Is there something more going on here?

By now it was quite obvious to those around us or spending time with my son, that he was a little bit more ‘challenging’ than some other kids and was struggling. Where was the little boy who was always smiling? And that’s when the opinions started. I had family members, friends and daycare and swimming teachers all question whether my son was actually not just going through a phase, but had a condition like autism, sensory processing disorder, Asperger’s syndrome or ADHD (attention deficit hyperactivity disorder) instead.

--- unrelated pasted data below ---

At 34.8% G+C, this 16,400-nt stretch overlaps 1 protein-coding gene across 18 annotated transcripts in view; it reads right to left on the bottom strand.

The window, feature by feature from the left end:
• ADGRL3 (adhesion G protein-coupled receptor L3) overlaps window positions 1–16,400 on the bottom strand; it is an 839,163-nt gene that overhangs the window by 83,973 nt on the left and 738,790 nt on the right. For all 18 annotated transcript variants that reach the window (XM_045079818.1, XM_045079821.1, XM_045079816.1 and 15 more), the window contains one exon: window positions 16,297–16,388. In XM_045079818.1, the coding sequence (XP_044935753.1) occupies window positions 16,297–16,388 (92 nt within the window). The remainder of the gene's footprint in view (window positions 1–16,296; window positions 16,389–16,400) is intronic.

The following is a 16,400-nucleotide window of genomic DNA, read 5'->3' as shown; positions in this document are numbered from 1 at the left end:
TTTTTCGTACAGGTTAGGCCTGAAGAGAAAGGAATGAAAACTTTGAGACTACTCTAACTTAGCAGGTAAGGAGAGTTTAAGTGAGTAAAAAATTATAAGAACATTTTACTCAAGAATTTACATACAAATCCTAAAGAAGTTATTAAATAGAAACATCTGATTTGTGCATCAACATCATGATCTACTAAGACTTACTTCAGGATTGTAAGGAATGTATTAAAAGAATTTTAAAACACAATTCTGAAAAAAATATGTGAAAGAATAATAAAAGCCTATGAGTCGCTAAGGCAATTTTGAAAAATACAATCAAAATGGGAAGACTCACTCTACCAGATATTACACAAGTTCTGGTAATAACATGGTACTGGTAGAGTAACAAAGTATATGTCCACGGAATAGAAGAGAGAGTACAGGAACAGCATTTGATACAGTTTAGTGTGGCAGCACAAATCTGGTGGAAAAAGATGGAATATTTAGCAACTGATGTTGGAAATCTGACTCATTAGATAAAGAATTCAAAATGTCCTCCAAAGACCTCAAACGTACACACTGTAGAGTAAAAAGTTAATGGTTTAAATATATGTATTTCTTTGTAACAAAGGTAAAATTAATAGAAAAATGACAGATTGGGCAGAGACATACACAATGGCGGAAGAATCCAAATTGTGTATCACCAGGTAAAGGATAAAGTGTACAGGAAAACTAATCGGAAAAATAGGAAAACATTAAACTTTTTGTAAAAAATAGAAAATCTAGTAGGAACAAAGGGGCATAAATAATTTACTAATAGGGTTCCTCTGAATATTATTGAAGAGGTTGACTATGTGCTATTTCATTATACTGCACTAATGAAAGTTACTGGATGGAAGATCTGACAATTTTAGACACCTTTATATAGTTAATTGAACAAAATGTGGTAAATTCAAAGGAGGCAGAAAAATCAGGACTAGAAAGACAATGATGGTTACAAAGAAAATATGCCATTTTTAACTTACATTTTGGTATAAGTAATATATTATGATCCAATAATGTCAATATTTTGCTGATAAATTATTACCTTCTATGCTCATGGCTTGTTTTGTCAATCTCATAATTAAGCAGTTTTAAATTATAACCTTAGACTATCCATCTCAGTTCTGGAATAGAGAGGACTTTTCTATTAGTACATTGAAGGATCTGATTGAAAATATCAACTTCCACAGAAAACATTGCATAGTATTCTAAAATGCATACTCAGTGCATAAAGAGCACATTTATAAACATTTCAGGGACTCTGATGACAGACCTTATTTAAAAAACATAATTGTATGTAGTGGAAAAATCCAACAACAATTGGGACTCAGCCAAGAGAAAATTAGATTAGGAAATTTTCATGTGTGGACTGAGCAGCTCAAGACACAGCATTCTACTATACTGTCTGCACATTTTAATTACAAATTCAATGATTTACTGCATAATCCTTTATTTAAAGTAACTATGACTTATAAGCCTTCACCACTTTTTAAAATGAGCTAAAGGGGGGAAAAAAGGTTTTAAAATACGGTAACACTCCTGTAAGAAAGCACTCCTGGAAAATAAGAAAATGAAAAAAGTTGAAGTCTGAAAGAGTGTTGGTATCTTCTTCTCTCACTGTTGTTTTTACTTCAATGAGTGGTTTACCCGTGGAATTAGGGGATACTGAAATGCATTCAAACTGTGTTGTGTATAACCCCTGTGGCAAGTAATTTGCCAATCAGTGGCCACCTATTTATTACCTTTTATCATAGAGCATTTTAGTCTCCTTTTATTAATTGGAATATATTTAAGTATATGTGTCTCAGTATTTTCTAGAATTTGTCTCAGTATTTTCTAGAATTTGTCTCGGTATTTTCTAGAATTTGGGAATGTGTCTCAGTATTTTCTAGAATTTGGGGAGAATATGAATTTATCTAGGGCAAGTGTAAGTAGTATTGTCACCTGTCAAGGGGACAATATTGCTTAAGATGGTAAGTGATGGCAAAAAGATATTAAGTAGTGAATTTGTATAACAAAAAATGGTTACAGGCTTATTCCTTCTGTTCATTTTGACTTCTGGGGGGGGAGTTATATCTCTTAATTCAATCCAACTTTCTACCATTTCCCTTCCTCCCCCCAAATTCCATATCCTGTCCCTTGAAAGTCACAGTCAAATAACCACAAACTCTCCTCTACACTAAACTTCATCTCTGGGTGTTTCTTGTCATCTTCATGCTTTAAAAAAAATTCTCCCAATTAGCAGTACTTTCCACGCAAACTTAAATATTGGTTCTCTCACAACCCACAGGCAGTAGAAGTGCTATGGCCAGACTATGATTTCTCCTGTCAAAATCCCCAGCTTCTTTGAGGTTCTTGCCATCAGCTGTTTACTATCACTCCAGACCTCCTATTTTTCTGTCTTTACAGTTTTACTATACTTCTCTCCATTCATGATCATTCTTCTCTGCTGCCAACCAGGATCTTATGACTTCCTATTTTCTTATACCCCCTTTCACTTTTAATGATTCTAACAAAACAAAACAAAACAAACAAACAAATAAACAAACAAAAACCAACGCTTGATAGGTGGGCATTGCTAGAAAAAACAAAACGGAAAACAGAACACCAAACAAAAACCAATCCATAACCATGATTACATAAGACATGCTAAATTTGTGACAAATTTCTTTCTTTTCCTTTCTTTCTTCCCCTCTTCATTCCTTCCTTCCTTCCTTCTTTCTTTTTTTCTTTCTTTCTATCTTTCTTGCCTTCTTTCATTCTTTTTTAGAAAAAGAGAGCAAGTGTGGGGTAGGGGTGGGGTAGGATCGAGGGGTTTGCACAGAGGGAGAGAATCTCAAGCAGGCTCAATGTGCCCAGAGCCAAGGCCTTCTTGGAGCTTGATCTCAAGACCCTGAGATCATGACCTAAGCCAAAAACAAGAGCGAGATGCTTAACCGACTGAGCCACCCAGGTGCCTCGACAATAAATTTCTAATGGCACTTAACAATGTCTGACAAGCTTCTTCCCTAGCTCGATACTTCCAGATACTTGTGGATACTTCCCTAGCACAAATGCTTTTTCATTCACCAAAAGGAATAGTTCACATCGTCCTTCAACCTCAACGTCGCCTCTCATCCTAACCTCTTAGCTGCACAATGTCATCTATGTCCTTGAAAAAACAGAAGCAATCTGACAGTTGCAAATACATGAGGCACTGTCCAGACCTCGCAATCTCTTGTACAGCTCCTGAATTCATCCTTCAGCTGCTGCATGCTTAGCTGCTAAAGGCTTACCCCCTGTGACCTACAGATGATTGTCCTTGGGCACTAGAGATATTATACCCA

I didn’t think so and felt very upset, but maybe they were right? Were we in denial? Perhaps our son DID have special needs? We wanted to help him (and our family) and so decided to get him assessed and see various specialists to rule everything out. The result was no diagnosis other than he perhaps needed a bit of help with his behaviour in order to break down some of his resistance to instructions and help him gain more confidence and be more relaxed (and therefore happy).

Trying different things

So we worked on a number of things with him (externally and at home), but we weren’t convinced he was benefiting from the professional help so we soon dropped the occupational therapy and other experts. The biggest improvements came through an increase in sleep, and an amazing daycare teacher who really took him under her wing.